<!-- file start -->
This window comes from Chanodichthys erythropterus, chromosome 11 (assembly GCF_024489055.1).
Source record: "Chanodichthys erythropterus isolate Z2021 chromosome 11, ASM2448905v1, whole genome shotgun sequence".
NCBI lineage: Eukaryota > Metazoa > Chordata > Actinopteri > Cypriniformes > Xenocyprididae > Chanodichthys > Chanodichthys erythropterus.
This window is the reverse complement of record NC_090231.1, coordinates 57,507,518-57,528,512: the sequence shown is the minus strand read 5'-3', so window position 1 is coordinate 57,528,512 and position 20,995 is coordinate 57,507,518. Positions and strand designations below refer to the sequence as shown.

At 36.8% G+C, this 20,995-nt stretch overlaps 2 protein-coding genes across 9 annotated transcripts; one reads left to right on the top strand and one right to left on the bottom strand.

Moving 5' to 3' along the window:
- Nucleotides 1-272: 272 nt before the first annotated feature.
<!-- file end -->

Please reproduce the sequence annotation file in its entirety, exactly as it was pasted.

This window comes from Chanodichthys erythropterus, chromosome 11 (assembly GCF_024489055.1).
Source record: "Chanodichthys erythropterus isolate Z2021 chromosome 11, ASM2448905v1, whole genome shotgun sequence".
NCBI lineage: Eukaryota > Metazoa > Chordata > Actinopteri > Cypriniformes > Xenocyprididae > Chanodichthys > Chanodichthys erythropterus.
This window is the reverse complement of record NC_090231.1, coordinates 57,507,518-57,528,512: the sequence shown is the minus strand read 5'-3', so window position 1 is coordinate 57,528,512 and position 20,995 is coordinate 57,507,518. Positions and strand designations below refer to the sequence as shown.

At 36.8% G+C, this 20,995-nt stretch overlaps 2 protein-coding genes across 9 annotated transcripts; one reads left to right on the top strand and one right to left on the bottom strand.

Moving 5' to 3' along the window:
- Nucleotides 1-272: 272 nt before the first annotated feature.